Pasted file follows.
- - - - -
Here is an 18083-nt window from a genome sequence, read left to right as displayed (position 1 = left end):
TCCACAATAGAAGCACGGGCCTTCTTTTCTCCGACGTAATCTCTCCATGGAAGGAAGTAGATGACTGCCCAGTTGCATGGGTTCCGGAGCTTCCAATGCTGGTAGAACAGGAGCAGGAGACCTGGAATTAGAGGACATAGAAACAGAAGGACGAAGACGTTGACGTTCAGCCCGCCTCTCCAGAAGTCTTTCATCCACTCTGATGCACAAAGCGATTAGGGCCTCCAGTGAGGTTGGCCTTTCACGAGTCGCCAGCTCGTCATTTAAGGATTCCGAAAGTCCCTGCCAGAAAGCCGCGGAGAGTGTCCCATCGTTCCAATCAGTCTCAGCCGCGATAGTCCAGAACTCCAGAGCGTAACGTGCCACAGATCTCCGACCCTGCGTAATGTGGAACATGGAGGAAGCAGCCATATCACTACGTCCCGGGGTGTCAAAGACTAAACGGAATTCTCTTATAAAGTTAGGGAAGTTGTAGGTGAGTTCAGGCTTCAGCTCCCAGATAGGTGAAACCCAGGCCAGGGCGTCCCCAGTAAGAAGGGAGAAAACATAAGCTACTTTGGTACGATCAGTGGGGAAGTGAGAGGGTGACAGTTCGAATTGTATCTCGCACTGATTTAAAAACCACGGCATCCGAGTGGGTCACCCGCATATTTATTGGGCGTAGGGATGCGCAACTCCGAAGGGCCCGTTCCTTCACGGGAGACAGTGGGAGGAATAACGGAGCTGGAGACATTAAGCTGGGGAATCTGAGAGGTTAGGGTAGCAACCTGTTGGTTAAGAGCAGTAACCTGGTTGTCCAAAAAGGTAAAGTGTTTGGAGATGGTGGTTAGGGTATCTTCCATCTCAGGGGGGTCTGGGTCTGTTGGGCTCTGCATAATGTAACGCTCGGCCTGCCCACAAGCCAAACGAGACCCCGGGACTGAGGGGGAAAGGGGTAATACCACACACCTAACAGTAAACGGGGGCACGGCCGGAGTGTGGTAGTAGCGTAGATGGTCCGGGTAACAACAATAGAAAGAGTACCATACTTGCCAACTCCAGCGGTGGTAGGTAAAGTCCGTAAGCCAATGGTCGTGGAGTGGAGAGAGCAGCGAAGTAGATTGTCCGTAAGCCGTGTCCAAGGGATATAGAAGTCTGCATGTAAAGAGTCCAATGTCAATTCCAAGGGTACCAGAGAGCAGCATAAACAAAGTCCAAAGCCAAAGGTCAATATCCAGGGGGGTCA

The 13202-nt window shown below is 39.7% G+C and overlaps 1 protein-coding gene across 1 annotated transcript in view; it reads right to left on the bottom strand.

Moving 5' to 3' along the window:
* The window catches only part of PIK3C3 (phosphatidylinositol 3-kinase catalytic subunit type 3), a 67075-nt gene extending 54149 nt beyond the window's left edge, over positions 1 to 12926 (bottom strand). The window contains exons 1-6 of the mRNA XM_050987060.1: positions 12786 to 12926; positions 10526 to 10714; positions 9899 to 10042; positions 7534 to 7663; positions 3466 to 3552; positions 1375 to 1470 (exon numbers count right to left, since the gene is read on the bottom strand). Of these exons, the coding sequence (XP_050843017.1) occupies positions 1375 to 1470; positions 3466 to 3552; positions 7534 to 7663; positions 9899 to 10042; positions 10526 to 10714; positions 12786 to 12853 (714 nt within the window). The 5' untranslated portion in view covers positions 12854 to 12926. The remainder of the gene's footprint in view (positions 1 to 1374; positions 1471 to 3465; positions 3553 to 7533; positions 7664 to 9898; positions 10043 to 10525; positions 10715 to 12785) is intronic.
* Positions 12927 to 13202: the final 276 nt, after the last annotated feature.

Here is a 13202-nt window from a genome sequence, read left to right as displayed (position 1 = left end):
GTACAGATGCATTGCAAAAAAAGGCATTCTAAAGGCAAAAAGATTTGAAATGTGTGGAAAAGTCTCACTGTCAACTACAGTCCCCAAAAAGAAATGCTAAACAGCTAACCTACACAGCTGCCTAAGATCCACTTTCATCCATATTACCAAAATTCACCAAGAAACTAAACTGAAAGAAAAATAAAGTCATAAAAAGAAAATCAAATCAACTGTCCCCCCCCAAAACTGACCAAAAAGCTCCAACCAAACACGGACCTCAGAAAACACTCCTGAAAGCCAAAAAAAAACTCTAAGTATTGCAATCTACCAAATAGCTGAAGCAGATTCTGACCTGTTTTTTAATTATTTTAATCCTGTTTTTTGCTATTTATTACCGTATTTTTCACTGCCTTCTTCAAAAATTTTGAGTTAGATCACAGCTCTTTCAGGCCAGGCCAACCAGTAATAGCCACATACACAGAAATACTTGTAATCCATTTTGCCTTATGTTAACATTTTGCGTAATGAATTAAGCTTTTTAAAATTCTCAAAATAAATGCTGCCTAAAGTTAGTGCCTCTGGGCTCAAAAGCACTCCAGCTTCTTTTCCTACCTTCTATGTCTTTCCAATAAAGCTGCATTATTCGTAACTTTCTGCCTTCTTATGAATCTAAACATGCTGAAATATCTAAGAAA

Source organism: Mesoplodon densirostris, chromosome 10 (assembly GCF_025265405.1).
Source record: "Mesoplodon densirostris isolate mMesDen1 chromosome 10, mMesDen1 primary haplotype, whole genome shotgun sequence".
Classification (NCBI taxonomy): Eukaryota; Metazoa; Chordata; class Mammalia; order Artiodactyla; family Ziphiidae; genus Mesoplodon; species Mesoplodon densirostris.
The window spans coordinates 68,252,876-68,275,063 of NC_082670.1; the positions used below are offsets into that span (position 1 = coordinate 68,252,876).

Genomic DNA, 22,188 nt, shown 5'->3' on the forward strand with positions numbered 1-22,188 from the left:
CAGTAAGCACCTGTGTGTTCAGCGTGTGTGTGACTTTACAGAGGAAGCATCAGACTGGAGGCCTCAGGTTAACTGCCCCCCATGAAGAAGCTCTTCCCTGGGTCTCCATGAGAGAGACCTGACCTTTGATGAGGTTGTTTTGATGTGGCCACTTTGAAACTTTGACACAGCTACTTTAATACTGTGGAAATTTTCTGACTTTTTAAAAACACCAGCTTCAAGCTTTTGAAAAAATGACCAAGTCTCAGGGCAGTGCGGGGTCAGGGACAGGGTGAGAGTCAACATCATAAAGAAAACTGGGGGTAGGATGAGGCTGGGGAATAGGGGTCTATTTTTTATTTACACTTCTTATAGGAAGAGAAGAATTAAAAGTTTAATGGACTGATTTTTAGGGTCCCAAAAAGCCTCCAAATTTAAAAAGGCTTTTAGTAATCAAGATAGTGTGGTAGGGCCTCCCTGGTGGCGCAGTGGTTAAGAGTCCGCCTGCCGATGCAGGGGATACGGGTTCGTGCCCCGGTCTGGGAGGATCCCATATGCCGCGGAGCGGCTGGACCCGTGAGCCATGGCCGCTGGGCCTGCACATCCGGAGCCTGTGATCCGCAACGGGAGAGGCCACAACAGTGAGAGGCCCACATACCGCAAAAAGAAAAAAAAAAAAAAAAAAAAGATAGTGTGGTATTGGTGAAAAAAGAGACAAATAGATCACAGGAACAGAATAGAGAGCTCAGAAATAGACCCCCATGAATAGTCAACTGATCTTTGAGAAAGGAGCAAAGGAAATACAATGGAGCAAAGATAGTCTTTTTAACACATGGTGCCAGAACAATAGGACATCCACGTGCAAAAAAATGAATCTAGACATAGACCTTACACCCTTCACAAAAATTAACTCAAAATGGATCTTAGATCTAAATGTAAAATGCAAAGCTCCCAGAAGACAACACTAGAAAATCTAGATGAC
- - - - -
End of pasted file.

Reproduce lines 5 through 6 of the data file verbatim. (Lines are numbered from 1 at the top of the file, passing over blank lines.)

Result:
* The window catches only part of PIK3C3 (phosphatidylinositol 3-kinase catalytic subunit type 3), a 67075-nt gene extending 54149 nt beyond the window's left edge, over positions 1 to 12926 (bottom strand). The window contains exons 1-6 of the mRNA XM_050987060.1: positions 12786 to 12926; positions 10526 to 10714; positions 9899 to 10042; positions 7534 to 7663; positions 3466 to 3552; positions 1375 to 1470 (exon numbers count right to left, since the gene is read on the bottom strand). Of these exons, the coding sequence (XP_050843017.1) occupies positions 1375 to 1470; positions 3466 to 3552; positions 7534 to 7663; positions 9899 to 10042; positions 10526 to 10714; positions 12786 to 12853 (714 nt within the window). The 5' untranslated portion in view covers positions 12854 to 12926. The remainder of the gene's footprint in view (positions 1 to 1374; positions 1471 to 3465; positions 3553 to 7533; positions 7664 to 9898; positions 10043 to 10525; positions 10715 to 12785) is intronic.
* Positions 12927 to 13202: the final 276 nt, after the last annotated feature.